From the dusky claustrophobic bedroom,
I watch the storm roll in.
It was dark when it started,
now light gray sneaks by.
My corgi has been in bed with me since 6:30 am.
6:30 was two hours ago.
Cowering under the covers.
He barks at the storm,
with each thunder crack.
He does not understand.
He is terrified by this unknown attack.
I sympathize with him.
I do not fear the storm,
my base of the skull bickering finds solace
in the white noise of the precipitation.
But I know the muscle tension
in his body as he lays here with me.
I know the feeling fear makes
when it is drawn tight against your bone.
I hear his theory of the unknown.
Dog brains have enough
neural horsepower to imagine.
To create explanations for the unknown,
even if they lack the language for it.
And if a corgi brain works anything like mine,
the image painted on the sistine chapel
of wet skull is startling in it’s starkness.
If silence can be a rabbit hole,
a tornado of maybes that don’t have answers,
what must it be like when the unseeable,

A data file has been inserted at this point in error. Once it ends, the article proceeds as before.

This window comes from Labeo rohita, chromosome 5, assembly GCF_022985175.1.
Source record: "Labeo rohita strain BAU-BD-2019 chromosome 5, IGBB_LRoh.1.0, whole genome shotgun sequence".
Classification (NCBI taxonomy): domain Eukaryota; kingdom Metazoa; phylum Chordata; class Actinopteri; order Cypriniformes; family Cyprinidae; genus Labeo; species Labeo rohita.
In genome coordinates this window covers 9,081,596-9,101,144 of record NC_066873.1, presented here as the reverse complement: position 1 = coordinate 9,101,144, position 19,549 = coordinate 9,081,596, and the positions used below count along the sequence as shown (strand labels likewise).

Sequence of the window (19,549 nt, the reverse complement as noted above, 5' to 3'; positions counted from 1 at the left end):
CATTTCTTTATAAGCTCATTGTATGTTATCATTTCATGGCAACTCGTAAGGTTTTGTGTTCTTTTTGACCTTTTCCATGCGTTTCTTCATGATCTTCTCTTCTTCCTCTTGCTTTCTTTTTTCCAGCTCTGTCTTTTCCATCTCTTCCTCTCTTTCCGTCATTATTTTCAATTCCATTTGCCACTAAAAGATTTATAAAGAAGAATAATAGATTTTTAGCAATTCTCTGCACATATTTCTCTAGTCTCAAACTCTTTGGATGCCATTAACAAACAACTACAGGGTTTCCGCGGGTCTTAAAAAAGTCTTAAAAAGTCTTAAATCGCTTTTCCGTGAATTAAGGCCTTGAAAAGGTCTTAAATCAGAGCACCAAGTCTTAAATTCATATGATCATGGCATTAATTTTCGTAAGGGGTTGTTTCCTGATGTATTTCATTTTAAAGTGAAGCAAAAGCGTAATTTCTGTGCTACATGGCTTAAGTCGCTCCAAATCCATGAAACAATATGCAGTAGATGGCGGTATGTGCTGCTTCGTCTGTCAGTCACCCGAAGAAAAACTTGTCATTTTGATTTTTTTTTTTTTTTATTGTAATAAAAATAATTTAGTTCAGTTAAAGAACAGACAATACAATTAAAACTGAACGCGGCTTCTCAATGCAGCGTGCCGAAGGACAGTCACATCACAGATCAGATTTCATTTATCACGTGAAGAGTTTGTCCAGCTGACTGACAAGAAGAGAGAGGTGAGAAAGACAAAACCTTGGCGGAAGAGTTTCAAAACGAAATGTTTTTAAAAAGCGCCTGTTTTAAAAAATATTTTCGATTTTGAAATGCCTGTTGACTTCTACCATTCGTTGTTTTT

omnipresent fear has a sound?
Rattles the windows?
I tell my corgi fairytale bedtime stories.
About how Thor lives above us,
in the clouds up there.
I tell him that Thor and his dad are fighting,
like we fight,
this corgi and I.
Maybe Thor ate an entire box of watercolor pencils again.
Maybe Thor rolled all over the clean laundry with his awful corgi body.
I make Thor reflect my corgi,
since Gods are more relatable when they are in our image.
Maybe, Maybe Thor ate the liners out of an important pair of shoes
and then puked up the mess all over the kitchen floor again.
Thor and his dad are fighting.
Thor is throwing his hammer around.
But they aren’t mad at us,
punnie humans and punnie corgis.
I tell him in a soothing tone that this will pass.
I tell him that this room is our cave,
that we are safe here.
That the dark will hide us,
I tell him that time will heal the emotional wounds
of the creatures above us.
That we just have to ride out this storm.
Eventually, as the windows stop shaking,
the corgi, his body relaxes.
See? I say.
See? It stopped. Thor and his dad made up.
The corgi is asleep now.
His body soft against mine.
The storm has passed.
But I stay with him in the dark.
In the gray
After all, it is nearly nine in the morning,
and I am still in bed.
In the cave.
I am still talking to the corgi.
I am still refusing to go outside.
I have gotten good at these fairy tale yarns
of how the storm will pass for him.
But in the eye of the storm it is still so hard
for me to see how the sun will rise again.
And everything I tell myself,
words I pray will taste like fairy tales?
They only taste like pennies and lies.